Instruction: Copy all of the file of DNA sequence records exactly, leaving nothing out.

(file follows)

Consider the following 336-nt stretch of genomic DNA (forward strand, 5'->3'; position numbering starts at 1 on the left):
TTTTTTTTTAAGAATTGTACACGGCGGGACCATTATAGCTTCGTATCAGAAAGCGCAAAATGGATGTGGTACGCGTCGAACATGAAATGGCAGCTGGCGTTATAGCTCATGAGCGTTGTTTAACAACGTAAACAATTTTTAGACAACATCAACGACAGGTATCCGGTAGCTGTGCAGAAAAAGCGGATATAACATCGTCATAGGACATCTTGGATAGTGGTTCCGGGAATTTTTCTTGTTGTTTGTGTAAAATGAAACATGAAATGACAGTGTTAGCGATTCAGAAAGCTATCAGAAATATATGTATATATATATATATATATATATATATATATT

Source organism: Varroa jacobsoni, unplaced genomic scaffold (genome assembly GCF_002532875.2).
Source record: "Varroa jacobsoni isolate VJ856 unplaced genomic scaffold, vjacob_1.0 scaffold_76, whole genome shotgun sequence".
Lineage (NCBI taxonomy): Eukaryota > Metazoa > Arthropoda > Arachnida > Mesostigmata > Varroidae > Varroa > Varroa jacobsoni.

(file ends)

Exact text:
Consider the following 336-nt stretch of genomic DNA (forward strand, 5'->3'; position numbering starts at 1 on the left):
TTTTTTTTTAAGAATTGTACACGGCGGGACCATTATAGCTTCGTATCAGAAAGCGCAAAATGGATGTGGTACGCGTCGAACATGAAATGGCAGCTGGCGTTATAGCTCATGAGCGTTGTTTAACAACGTAAACAATTTTTAGACAACATCAACGACAGGTATCCGGTAGCTGTGCAGAAAAAGCGGATATAACATCGTCATAGGACATCTTGGATAGTGGTTCCGGGAATTTTTCTTGTTGTTTGTGTAAAATGAAACATGAAATGACAGTGTTAGCGATTCAGAAAGCTATCAGAAATATATGTATATATATATATATATATATATATATATATT

Source organism: Varroa jacobsoni, unplaced genomic scaffold (genome assembly GCF_002532875.2).
Source record: "Varroa jacobsoni isolate VJ856 unplaced genomic scaffold, vjacob_1.0 scaffold_76, whole genome shotgun sequence".
Lineage (NCBI taxonomy): Eukaryota > Metazoa > Arthropoda > Arachnida > Mesostigmata > Varroidae > Varroa > Varroa jacobsoni.